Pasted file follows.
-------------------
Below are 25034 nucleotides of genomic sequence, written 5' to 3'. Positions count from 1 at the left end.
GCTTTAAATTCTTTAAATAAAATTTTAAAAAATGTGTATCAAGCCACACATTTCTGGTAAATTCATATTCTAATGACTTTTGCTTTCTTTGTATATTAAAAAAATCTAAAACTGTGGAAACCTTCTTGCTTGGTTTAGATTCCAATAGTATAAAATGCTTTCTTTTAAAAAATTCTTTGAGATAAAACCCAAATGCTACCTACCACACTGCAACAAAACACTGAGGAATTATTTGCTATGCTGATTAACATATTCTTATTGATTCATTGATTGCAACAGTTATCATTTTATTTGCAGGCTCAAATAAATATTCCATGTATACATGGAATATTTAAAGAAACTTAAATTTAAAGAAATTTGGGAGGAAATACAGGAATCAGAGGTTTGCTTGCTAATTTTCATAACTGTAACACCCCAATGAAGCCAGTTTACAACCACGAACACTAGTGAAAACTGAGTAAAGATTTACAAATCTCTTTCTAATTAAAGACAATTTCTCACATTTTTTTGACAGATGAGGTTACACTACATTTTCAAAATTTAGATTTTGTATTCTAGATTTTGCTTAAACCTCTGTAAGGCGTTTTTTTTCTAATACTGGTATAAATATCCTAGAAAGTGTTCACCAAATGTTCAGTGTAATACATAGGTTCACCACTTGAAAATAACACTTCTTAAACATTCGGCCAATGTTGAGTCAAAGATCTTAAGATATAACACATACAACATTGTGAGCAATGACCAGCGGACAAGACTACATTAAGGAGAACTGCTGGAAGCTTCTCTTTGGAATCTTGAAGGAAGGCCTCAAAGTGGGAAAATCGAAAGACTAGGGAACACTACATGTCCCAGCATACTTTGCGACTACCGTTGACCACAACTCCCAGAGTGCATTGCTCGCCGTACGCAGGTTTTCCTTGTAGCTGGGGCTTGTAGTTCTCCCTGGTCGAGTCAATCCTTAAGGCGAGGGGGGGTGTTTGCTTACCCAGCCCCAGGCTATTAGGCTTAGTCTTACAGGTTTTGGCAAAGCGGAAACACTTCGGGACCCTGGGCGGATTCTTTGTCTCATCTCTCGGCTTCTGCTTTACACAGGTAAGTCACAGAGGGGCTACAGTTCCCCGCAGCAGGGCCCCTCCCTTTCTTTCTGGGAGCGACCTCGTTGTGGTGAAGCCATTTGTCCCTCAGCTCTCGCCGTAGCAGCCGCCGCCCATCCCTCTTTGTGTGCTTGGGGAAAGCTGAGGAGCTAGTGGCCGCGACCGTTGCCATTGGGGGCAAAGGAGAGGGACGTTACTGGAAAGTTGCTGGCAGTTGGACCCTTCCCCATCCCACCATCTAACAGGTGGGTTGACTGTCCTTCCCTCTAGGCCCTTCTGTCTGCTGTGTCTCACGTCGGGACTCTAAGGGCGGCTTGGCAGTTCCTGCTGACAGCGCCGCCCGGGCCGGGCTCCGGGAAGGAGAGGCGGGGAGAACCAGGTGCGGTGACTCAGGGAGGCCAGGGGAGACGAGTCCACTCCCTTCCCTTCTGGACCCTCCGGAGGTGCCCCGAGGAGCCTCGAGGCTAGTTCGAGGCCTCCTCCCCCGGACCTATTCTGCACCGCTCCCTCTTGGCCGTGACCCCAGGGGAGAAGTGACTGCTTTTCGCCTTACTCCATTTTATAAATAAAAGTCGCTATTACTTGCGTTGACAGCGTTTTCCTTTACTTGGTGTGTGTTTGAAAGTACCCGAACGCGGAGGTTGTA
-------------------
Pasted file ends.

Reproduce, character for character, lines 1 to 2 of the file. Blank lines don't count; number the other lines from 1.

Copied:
Below are 25034 nucleotides of genomic sequence, written 5' to 3'. Positions count from 1 at the left end.
GCTTTAAATTCTTTAAATAAAATTTTAAAAAATGTGTATCAAGCCACACATTTCTGGTAAATTCATATTCTAATGACTTTTGCTTTCTTTGTATATTAAAAAAATCTAAAACTGTGGAAACCTTCTTGCTTGGTTTAGATTCCAATAGTATAAAATGCTTTCTTTTAAAAAATTCTTTGAGATAAAACCCAAATGCTACCTACCACACTGCAACAAAACACTGAGGAATTATTTGCTATGCTGATTAACATATTCTTATTGATTCATTGATTGCAACAGTTATCATTTTATTTGCAGGCTCAAATAAATATTCCATGTATACATGGAATATTTAAAGAAACTTAAATTTAAAGAAATTTGGGAGGAAATACAGGAATCAGAGGTTTGCTTGCTAATTTTCATAACTGTAACACCCCAATGAAGCCAGTTTACAACCACGAACACTAGTGAAAACTGAGTAAAGATTTACAAATCTCTTTCTAATTAAAGACAATTTCTCACATTTTTTTGACAGATGAGGTTACACTACATTTTCAAAATTTAGATTTTGTATTCTAGATTTTGCTTAAACCTCTGTAAGGCGTTTTTTTTCTAATACTGGTATAAATATCCTAGAAAGTGTTCACCAAATGTTCAGTGTAATACATAGGTTCACCACTTGAAAATAACACTTCTTAAACATTCGGCCAATGTTGAGTCAAAGATCTTAAGATATAACACATACAACATTGTGAGCAATGACCAGCGGACAAGACTACATTAAGGAGAACTGCTGGAAGCTTCTCTTTGGAATCTTGAAGGAAGGCCTCAAAGTGGGAAAATCGAAAGACTAGGGAACACTACATGTCCCAGCATACTTTGCGACTACCGTTGACCACAACTCCCAGAGTGCATTGCTCGCCGTACGCAGGTTTTCCTTGTAGCTGGGGCTTGTAGTTCTCCCTGGTCGAGTCAATCCTTAAGGCGAGGGGGGGTGTTTGCTTACCCAGCCCCAGGCTATTAGGCTTAGTCTTACAGGTTTTGGCAAAGCGGAAACACTTCGGGACCCTGGGCGGATTCTTTGTCTCATCTCTCGGCTTCTGCTTTACACAGGTAAGTCACAGAGGGGCTACAGTTCCCCGCAGCAGGGCCCCTCCCTTTCTTTCTGGGAGCGACCTCGTTGTGGTGAAGCCATTTGTCCCTCAGCTCTCGCCGTAGCAGCCGCCGCCCATCCCTCTTTGTGTGCTTGGGGAAAGCTGAGGAGCTAGTGGCCGCGACCGTTGCCATTGGGGGCAAAGGAGAGGGACGTTACTGGAAAGTTGCTGGCAGTTGGACCCTTCCCCATCCCACCATCTAACAGGTGGGTTGACTGTCCTTCCCTCTAGGCCCTTCTGTCTGCTGTGTCTCACGTCGGGACTCTAAGGGCGGCTTGGCAGTTCCTGCTGACAGCGCCGCCCGGGCCGGGCTCCGGGAAGGAGAGGCGGGGAGAACCAGGTGCGGTGACTCAGGGAGGCCAGGGGAGACGAGTCCACTCCCTTCCCTTCTGGACCCTCCGGAGGTGCCCCGAGGAGCCTCGAGGCTAGTTCGAGGCCTCCTCCCCCGGACCTATTCTGCACCGCTCCCTCTTGGCCGTGACCCCAGGGGAGAAGTGACTGCTTTTCGCCTTACTCCATTTTATAAATAAAAGTCGCTATTACTTGCGTTGACAGCGTTTTCCTTTACTTGGTGTGTGTTTGAAAGTACCCGAACGCGGAGGTTGTA